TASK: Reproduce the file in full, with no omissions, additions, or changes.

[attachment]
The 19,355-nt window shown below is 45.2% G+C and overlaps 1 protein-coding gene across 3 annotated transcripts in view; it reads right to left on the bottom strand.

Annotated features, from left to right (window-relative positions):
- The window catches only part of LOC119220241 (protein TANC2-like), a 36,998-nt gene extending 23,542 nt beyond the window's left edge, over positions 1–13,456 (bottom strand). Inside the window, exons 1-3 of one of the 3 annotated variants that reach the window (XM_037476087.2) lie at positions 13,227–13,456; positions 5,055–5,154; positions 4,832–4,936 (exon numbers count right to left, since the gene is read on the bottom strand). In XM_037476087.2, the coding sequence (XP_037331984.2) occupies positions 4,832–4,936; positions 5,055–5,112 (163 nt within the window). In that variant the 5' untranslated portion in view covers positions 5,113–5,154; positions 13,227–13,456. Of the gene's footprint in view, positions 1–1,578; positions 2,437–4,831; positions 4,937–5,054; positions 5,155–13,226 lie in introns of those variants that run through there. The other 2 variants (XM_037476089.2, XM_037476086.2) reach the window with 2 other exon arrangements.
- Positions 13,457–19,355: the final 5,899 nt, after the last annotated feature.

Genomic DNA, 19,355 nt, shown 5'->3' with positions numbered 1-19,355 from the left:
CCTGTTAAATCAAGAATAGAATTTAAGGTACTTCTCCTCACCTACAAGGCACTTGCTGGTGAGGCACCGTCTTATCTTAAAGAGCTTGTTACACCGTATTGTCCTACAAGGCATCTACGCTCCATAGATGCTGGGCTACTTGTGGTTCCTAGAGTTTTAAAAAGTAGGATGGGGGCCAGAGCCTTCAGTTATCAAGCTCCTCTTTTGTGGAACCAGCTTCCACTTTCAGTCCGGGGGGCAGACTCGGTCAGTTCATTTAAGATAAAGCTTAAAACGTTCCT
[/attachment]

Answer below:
The 19,355-nt window shown below is 45.2% G+C and overlaps 1 protein-coding gene across 3 annotated transcripts in view; it reads right to left on the bottom strand.

Annotated features, from left to right (window-relative positions):
- The window catches only part of LOC119220241 (protein TANC2-like), a 36,998-nt gene extending 23,542 nt beyond the window's left edge, over positions 1–13,456 (bottom strand). Inside the window, exons 1-3 of one of the 3 annotated variants that reach the window (XM_037476087.2) lie at positions 13,227–13,456; positions 5,055–5,154; positions 4,832–4,936 (exon numbers count right to left, since the gene is read on the bottom strand). In XM_037476087.2, the coding sequence (XP_037331984.2) occupies positions 4,832–4,936; positions 5,055–5,112 (163 nt within the window). In that variant the 5' untranslated portion in view covers positions 5,113–5,154; positions 13,227–13,456. Of the gene's footprint in view, positions 1–1,578; positions 2,437–4,831; positions 4,937–5,054; positions 5,155–13,226 lie in introns of those variants that run through there. The other 2 variants (XM_037476089.2, XM_037476086.2) reach the window with 2 other exon arrangements.
- Positions 13,457–19,355: the final 5,899 nt, after the last annotated feature.

Genomic DNA, 19,355 nt, shown 5'->3' with positions numbered 1-19,355 from the left:
CCTGTTAAATCAAGAATAGAATTTAAGGTACTTCTCCTCACCTACAAGGCACTTGCTGGTGAGGCACCGTCTTATCTTAAAGAGCTTGTTACACCGTATTGTCCTACAAGGCATCTACGCTCCATAGATGCTGGGCTACTTGTGGTTCCTAGAGTTTTAAAAAGTAGGATGGGGGCCAGAGCCTTCAGTTATCAAGCTCCTCTTTTGTGGAACCAGCTTCCACTTTCAGTCCGGGGGGCAGACTCGGTCAGTTCATTTAAGATAAAGCTTAAAACGTTCCT